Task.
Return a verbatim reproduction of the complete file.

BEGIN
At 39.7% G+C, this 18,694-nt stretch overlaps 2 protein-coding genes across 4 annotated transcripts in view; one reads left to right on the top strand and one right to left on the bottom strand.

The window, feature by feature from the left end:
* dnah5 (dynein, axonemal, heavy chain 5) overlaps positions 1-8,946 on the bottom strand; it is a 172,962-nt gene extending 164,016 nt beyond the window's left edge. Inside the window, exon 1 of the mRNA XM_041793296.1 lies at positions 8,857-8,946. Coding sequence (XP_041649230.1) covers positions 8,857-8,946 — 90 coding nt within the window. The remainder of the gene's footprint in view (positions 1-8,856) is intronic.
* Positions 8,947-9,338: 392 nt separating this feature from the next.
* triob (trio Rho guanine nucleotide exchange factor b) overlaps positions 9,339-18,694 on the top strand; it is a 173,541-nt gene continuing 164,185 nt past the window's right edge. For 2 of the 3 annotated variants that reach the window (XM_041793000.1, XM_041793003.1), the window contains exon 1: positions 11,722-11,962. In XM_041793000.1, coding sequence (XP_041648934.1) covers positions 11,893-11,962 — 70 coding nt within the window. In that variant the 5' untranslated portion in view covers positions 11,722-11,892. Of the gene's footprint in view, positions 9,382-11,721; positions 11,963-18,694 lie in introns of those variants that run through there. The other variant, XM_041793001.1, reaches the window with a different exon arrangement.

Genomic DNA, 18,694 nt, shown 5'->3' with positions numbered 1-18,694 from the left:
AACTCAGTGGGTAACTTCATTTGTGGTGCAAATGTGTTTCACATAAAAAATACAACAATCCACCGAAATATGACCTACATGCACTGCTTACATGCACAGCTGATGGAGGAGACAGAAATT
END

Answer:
At 39.7% G+C, this 18,694-nt stretch overlaps 2 protein-coding genes across 4 annotated transcripts in view; one reads left to right on the top strand and one right to left on the bottom strand.

The window, feature by feature from the left end:
* dnah5 (dynein, axonemal, heavy chain 5) overlaps positions 1-8,946 on the bottom strand; it is a 172,962-nt gene extending 164,016 nt beyond the window's left edge. Inside the window, exon 1 of the mRNA XM_041793296.1 lies at positions 8,857-8,946. Coding sequence (XP_041649230.1) covers positions 8,857-8,946 — 90 coding nt within the window. The remainder of the gene's footprint in view (positions 1-8,856) is intronic.
* Positions 8,947-9,338: 392 nt separating this feature from the next.
* triob (trio Rho guanine nucleotide exchange factor b) overlaps positions 9,339-18,694 on the top strand; it is a 173,541-nt gene continuing 164,185 nt past the window's right edge. For 2 of the 3 annotated variants that reach the window (XM_041793000.1, XM_041793003.1), the window contains exon 1: positions 11,722-11,962. In XM_041793000.1, coding sequence (XP_041648934.1) covers positions 11,893-11,962 — 70 coding nt within the window. In that variant the 5' untranslated portion in view covers positions 11,722-11,892. Of the gene's footprint in view, positions 9,382-11,721; positions 11,963-18,694 lie in introns of those variants that run through there. The other variant, XM_041793001.1, reaches the window with a different exon arrangement.

Genomic DNA, 18,694 nt, shown 5'->3' with positions numbered 1-18,694 from the left:
AACTCAGTGGGTAACTTCATTTGTGGTGCAAATGTGTTTCACATAAAAAATACAACAATCCACCGAAATATGACCTACATGCACTGCTTACATGCACAGCTGATGGAGGAGACAGAAATT